Augmented reality is past its initial surge of activity and interest, but we should expect it to come roaring back at some time in the next year or so. This is because, while development and excitement of mobile AR may have stalled out to some extent, Apple’s long-rumored glasses are still expected to be announced in due time. Some of the latest indications have production beginning this year, which would seem to set them up for a 2020 release.
This will almost certainly represent a massive boost for the fledgling consumer AR technology. While we should probably expect Apple’s glasses to be expensive when they’re first released, people tend to buy pricey Apple products anyway. They’ll also undoubtedly lead to plenty of competitor devices, if in fact such devices don’t beat Apple to market. For these reasons, plenty of people will most assuredly get their hands on AR glasses as soon as they become popularly available, and this will breathe new life into augmented reality apps.
For many, this knowledge leads only to discussions of gaming. Indeed, some exciting new games could be released, and some of the existing AR games could work much more smoothly through glasses than they do through phone screens. The implications of this technological development, however, ultimately go well beyond gaming. There are in fact several ways that we could see AR glasses’ functionality threaded into your everyday lives. A few of those ways are explored below.
Needless to say, we communicate largely through our mobile phones these days. That communication can still take any number of forms, from texts, emails, and social media to video calls and good old-fashioned phone calls. But for the most part, it’s still happening through our phones. AR glasses are expected to be in large part extensions of our phones, or even better versions of smart watches in that they can take some basic functions and put them, in the simplest terms, in front of us. More to the point, those wearing AR glasses may see messages flashing across their eyes, see notifications for incoming calls or emails, or even be able to jump right into chats in which they can see the people they’re speaking to (though two-way video chatting would still require more of an effort).
AR navigation has already been developed, at the very least through some developers working with Google Maps. Even so, there’s not much talk just yet about how it can be put to use through AR glasses. Once you think of the idea though it’s about as obvious and perfect an application as one could imagine. We could wear glasses and see directions and alerts relevant to navigation right before our eyes in a way that’s informative without being the slightest bit distracting.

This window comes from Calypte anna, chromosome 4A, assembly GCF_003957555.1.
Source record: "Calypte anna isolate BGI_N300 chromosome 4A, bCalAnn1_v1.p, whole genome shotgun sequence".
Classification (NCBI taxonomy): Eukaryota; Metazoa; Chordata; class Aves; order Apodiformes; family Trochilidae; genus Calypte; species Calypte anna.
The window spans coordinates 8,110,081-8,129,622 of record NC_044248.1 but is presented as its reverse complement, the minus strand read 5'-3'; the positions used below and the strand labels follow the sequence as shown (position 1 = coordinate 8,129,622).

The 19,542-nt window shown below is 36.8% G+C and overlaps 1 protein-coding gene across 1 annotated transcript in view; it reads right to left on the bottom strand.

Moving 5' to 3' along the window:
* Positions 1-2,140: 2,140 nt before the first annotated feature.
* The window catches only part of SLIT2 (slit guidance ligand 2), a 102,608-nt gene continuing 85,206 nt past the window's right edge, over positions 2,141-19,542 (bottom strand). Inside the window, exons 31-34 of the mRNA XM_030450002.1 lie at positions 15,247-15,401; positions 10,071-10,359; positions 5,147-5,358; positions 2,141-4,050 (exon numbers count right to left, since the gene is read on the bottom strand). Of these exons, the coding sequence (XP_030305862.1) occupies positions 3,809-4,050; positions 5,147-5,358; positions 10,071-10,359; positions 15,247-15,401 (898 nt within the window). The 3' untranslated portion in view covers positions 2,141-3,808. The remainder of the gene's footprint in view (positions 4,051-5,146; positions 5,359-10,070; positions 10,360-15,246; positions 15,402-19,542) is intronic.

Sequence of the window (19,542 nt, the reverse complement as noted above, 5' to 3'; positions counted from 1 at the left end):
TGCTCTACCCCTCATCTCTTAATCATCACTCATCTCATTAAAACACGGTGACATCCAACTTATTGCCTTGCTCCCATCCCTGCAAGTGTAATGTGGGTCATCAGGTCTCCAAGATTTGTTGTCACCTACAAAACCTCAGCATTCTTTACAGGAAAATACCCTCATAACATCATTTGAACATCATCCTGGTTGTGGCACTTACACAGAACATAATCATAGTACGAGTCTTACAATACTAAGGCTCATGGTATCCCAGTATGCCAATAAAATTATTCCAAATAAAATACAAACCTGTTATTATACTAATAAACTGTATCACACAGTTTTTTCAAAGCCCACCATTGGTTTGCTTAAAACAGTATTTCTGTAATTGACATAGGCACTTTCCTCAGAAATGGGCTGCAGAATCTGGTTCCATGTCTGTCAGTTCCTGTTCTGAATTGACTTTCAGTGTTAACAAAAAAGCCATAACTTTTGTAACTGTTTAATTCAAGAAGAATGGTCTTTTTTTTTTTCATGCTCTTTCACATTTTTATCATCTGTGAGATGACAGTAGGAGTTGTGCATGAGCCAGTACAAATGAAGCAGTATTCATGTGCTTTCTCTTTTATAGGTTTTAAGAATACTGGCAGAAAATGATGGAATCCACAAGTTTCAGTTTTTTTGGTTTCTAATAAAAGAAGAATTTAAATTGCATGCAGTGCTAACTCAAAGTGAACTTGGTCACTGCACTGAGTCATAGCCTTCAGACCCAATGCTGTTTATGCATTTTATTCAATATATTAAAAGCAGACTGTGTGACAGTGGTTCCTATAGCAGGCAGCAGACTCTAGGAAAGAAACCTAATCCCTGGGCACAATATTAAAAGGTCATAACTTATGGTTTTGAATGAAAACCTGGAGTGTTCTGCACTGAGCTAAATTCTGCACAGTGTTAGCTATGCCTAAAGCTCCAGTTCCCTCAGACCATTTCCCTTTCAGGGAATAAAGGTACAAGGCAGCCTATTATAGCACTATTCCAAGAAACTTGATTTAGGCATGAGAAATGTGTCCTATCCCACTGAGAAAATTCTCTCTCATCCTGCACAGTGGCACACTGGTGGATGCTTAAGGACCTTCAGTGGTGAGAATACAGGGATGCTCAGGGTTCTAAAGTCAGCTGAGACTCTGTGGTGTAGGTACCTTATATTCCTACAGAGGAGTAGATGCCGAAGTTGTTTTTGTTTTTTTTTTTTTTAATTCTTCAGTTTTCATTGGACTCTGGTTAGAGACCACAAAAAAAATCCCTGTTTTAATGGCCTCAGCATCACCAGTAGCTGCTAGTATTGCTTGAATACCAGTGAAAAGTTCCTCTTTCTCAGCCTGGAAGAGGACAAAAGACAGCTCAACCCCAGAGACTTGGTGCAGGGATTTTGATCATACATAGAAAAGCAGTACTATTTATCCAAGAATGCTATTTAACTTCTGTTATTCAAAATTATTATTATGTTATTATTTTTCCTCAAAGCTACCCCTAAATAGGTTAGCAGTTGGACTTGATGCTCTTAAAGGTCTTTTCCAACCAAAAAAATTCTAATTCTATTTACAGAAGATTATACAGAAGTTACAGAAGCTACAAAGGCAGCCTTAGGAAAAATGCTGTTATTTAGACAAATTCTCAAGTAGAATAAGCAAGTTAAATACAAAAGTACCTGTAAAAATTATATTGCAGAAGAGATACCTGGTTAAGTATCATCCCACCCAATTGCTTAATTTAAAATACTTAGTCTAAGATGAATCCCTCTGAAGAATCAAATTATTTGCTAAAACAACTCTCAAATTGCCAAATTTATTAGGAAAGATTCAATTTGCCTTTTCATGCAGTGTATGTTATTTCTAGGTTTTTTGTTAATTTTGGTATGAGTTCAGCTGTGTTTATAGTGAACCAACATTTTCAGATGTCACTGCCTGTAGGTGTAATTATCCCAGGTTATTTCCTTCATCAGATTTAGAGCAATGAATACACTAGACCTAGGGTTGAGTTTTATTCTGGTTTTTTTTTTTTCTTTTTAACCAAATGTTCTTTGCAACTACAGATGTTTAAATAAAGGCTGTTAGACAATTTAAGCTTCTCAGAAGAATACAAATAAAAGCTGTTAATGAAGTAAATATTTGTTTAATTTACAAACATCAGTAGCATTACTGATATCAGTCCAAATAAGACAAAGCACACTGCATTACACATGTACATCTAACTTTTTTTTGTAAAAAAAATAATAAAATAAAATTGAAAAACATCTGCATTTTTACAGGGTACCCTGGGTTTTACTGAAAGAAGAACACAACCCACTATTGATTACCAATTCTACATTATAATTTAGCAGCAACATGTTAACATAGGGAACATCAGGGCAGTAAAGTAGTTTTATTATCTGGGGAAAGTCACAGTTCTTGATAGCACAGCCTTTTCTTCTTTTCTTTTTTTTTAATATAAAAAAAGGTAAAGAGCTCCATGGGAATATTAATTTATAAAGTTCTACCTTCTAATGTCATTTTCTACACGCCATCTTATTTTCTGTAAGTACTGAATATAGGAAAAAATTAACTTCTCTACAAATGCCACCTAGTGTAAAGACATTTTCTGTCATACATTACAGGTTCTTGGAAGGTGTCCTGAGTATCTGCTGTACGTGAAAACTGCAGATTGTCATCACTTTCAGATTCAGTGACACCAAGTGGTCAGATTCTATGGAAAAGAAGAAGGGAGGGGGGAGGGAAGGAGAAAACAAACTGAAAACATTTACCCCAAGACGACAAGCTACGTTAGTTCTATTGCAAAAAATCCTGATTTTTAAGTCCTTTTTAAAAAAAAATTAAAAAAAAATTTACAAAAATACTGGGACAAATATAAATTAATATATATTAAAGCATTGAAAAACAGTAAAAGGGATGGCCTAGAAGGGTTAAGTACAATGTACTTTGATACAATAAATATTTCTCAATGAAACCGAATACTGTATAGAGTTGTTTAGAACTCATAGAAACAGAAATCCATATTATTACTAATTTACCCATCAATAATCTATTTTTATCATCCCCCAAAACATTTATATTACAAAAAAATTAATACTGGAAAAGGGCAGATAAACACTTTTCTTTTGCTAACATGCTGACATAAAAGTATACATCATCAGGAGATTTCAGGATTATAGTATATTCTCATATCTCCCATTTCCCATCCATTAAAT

Sports betting may not come about as quickly as communication and navigation, but it could wind up being one of the cooler applications. To understand it properly, consider the NBA as an example. The league has been at the forefront of a push to allow for legal betting in the U.S., and such activity is now being regulated state by state. There are now numerous sources for legal NBA betting, some available in the U.S., and at the same time the NBA has also experimented lightly with different virtual spectatorship options. Combining the two you can begin to imagine the resulting activity: watching an NBA game in AR glasses, either on TV or in person, and seeing live betting updates or even new wagering opportunities scrolling across your lenses at the appropriate times.
TV viewing, and for that matter film viewing as well, could be transformed to some extent by AR glasses. Basically, the technology has the potential to provide us with some of the basic data we commonly seek out when watching TV or movies – guide listings, the names of cast members, which episode of which season is on, etc. – right before our eyes. Imagine, if you will, watching an episode of the upcoming final season of Game Of Thrones season, wondering who a given newcomer on screen is, saying aloud, “cast,” and having the names of the actors on screen flicker before you. It’s not a direct application we’ve heard about, but it’s very much possible with AR glasses.